Aly argued that the cartoon’s critics are not necessarily taking issue with the drawing of Serena, but with the cartoon of what is essentially “a random black face”.
“At the moment when he goes to actually draw Serena, Serena’s actually absent from the picture… That face is not a face of Serena Williams. That’s not picking characters or features from Serena Williams’ face and heightening them,” he said.
“So at that point, what the critics are saying is you’re no longer caricaturing Serena, you’re caricaturing a people.”
Aly continued to say the reason people in the United States are so outraged by the cartoon, which depicts the 36-year-old tennis legend as having a tantrum on court, is because similar illustrations were commonplace during America’s Jim Crow era of enforced racial segregation.
Fifi Box, who was Aly’s co-panelist on last night’s show, said caricatures are always unflattering and “nobody is going to love the caricature of themselves.”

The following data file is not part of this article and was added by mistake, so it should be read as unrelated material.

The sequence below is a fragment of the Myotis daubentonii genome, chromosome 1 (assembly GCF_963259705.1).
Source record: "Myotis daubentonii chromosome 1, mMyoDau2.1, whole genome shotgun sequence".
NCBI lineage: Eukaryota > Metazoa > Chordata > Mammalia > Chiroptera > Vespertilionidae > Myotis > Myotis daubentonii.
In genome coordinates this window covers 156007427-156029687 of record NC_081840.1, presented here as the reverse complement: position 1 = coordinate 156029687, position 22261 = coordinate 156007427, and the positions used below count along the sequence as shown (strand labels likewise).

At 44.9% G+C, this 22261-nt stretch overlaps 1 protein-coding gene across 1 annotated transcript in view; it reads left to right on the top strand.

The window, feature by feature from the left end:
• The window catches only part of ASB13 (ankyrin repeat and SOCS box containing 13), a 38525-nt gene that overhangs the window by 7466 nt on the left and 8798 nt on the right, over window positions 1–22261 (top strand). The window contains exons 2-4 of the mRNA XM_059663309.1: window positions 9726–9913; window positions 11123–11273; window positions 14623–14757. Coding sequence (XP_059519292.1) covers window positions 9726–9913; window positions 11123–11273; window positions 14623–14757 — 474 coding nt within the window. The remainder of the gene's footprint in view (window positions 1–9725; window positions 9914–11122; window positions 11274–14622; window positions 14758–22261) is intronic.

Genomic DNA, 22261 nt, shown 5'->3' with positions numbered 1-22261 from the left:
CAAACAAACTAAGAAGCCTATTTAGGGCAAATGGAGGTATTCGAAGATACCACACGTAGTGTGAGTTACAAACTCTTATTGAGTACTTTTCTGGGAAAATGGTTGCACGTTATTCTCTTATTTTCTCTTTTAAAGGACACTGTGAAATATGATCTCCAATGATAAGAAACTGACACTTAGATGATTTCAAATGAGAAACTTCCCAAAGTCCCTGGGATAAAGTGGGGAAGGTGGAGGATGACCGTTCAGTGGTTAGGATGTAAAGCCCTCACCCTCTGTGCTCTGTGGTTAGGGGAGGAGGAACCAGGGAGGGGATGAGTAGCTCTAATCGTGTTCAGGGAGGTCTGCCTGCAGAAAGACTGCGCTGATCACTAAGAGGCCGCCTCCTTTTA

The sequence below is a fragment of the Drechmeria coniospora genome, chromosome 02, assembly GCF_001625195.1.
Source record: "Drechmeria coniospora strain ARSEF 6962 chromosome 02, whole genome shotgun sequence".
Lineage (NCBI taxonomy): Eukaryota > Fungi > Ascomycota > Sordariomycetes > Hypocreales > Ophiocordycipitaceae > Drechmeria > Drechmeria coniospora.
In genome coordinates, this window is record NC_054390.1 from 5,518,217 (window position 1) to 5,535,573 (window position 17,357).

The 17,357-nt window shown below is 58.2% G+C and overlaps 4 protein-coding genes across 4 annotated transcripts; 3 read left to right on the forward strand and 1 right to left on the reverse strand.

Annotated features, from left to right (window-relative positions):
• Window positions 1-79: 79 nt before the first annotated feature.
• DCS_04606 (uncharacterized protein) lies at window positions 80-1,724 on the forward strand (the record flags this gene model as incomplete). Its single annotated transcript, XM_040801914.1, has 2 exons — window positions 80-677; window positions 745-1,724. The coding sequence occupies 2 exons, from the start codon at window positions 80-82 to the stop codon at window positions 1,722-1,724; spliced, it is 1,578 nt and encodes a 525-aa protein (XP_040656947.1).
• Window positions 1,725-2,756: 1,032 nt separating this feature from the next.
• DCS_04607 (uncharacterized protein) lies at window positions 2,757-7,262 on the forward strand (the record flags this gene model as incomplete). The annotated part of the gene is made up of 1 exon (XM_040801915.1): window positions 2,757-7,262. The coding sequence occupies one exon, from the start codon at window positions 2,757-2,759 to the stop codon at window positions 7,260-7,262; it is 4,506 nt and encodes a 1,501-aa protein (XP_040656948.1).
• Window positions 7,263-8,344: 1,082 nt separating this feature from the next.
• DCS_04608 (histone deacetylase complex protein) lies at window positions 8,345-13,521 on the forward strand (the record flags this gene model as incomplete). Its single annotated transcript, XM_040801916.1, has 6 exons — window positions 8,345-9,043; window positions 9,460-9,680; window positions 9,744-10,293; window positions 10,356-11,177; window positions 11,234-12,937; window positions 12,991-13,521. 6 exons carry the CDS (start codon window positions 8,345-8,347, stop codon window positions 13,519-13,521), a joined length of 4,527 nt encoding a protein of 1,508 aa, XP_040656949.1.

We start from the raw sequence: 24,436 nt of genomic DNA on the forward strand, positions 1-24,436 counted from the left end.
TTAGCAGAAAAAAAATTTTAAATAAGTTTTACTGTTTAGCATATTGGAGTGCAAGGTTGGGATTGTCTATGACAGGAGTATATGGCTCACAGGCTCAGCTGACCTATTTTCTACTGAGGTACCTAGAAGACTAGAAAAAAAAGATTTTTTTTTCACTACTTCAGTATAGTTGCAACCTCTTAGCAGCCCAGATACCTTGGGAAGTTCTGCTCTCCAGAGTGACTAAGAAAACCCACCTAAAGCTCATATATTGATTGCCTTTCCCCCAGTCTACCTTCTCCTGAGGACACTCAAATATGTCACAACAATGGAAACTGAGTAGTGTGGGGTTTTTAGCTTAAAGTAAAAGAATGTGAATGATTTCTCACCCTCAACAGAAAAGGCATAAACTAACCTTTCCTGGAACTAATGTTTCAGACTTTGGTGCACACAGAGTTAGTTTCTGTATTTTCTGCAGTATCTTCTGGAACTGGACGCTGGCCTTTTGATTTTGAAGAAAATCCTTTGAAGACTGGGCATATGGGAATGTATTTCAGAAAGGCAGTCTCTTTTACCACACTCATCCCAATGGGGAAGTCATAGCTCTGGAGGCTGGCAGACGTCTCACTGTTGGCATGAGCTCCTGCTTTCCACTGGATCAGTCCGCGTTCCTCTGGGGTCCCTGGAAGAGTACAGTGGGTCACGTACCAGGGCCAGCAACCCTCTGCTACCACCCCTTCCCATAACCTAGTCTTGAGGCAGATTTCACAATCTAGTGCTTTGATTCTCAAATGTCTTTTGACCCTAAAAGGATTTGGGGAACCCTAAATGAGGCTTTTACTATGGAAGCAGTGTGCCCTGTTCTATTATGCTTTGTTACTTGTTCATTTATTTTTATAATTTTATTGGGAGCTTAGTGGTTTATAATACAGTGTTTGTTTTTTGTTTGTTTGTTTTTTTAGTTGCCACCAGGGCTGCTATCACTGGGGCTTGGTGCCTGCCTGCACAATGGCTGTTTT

Aly responded: “Yeah, but it’s whether you see that and see that there are features that are particulate to Serena, or you see ‘Ah, it’s a black person, let’s make big lips’.”
Knight’s cartoon has received backlash from all around the world, with vocal critics including JK Rowling, Kathy Griffin and Nicki Minaj.
It depicts Williams with a large nose and lips. A dummy lies near her feet and she is shown jumping in the air with clenched fists as if having a toddler tantrum.
Naomi Osaka, the 20-year-old Haitian-Japanese player who won the match, is shown in the background as a white, blonde woman.